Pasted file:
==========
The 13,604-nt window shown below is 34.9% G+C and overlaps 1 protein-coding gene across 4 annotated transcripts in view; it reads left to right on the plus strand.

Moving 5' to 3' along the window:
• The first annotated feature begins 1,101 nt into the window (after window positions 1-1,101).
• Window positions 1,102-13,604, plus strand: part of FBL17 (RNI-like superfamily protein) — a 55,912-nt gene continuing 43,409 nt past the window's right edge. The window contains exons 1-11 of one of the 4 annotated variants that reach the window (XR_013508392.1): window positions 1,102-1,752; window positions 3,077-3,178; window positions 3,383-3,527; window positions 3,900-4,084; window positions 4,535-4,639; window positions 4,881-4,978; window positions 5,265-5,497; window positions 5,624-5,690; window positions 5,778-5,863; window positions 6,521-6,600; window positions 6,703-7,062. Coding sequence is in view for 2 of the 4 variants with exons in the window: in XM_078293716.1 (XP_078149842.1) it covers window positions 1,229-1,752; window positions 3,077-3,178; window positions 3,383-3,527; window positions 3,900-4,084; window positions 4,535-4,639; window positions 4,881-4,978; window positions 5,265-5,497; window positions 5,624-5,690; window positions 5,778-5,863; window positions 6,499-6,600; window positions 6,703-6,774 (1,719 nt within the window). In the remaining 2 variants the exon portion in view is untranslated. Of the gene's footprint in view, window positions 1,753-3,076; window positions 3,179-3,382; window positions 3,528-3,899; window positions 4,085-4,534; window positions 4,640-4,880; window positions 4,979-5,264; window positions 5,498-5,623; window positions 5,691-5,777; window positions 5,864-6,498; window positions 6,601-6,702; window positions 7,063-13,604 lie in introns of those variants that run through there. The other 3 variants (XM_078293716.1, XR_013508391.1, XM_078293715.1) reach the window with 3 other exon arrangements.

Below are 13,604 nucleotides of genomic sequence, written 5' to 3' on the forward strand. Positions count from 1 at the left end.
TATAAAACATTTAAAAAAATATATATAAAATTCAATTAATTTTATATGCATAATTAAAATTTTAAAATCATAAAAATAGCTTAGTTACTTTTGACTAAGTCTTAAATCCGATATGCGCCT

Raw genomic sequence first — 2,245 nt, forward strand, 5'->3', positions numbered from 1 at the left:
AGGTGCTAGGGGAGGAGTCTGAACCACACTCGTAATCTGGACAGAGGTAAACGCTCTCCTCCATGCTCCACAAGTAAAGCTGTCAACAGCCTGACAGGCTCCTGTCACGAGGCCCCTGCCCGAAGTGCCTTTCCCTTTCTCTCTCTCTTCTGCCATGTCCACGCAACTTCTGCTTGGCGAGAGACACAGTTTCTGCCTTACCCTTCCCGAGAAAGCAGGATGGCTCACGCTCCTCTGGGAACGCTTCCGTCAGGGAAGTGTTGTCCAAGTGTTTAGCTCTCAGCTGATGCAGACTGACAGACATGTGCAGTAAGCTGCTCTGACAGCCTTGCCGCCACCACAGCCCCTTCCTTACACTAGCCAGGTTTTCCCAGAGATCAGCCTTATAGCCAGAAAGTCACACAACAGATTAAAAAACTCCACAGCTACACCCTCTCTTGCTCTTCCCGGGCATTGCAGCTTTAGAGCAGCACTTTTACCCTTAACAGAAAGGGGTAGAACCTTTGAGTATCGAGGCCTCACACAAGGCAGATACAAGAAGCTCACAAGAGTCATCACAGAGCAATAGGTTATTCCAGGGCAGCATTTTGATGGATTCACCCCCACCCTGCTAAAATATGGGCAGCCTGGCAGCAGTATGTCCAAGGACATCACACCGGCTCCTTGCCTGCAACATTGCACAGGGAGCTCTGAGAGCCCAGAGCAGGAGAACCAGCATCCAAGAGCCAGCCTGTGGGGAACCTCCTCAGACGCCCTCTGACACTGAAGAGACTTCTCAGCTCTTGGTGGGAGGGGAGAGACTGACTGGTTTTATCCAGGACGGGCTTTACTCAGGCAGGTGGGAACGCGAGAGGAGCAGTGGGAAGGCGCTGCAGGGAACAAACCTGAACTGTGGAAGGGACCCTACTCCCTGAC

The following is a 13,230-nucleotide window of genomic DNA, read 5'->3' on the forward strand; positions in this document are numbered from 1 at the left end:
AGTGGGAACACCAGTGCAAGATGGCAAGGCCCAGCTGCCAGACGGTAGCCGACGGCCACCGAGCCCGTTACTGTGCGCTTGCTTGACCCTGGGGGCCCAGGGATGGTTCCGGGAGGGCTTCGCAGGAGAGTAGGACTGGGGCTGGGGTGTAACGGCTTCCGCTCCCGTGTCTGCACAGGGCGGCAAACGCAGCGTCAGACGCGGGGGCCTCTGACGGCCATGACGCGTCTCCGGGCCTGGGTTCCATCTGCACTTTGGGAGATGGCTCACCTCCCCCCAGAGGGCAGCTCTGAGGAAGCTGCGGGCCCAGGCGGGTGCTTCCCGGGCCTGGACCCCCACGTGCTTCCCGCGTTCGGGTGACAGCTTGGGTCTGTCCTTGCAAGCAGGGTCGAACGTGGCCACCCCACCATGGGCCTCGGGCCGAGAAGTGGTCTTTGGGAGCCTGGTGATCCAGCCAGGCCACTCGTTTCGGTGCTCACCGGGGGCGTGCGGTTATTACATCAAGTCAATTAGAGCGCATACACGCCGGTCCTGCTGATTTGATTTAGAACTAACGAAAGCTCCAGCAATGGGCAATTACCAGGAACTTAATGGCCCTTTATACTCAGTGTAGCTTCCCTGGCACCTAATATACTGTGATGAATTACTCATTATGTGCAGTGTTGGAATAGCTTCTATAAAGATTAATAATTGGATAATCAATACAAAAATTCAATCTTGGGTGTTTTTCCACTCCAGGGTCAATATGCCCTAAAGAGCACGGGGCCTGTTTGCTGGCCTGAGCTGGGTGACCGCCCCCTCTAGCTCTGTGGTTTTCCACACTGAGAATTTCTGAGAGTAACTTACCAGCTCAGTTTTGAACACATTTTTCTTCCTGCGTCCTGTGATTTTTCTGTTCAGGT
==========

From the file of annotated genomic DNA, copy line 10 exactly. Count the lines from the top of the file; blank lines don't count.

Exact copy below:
AGTGGGAACACCAGTGCAAGATGGCAAGGCCCAGCTGCCAGACGGTAGCCGACGGCCACCGAGCCCGTTACTGTGCGCTTGCTTGACCCTGGGGGCCCAGGGATGGTTCCGGGAGGGCTTCGCAGGAGAGTAGGACTGGGGCTGGGGTGTAACGGCTTCCGCTCCCGTGTCTGCACAGGGCGGCAAACGCAGCGTCAGACGCGGGGGCCTCTGACGGCCATGACGCGTCTCCGGGCCTGGGTTCCATCTGCACTTTGGGAGATGGCTCACCTCCCCCCAGAGGGCAGCTCTGAGGAAGCTGCGGGCCCAGGCGGGTGCTTCCCGGGCCTGGACCCCCACGTGCTTCCCGCGTTCGGGTGACAGCTTGGGTCTGTCCTTGCAAGCAGGGTCGAACGTGGCCACCCCACCATGGGCCTCGGGCCGAGAAGTGGTCTTTGGGAGCCTGGTGATCCAGCCAGGCCACTCGTTTCGGTGCTCACCGGGGGCGTGCGGTTATTACATCAAGTCAATTAGAGCGCATACACGCCGGTCCTGCTGATTTGATTTAGAACTAACGAAAGCTCCAGCAATGGGCAATTACCAGGAACTTAATGGCCCTTTATACTCAGTGTAGCTTCCCTGGCACCTAATATACTGTGATGAATTACTCATTATGTGCAGTGTTGGAATAGCTTCTATAAAGATTAATAATTGGATAATCAATACAAAAATTCAATCTTGGGTGTTTTTCCACTCCAGGGTCAATATGCCCTAAAGAGCACGGGGCCTGTTTGCTGGCCTGAGCTGGGTGACCGCCCCCTCTAGCTCTGTGGTTTTCCACACTGAGAATTTCTGAGAGTAACTTACCAGCTCAGTTTTGAACACATTTTTCTTCCTGCGTCCTGTGATTTTTCTGTTCAGGT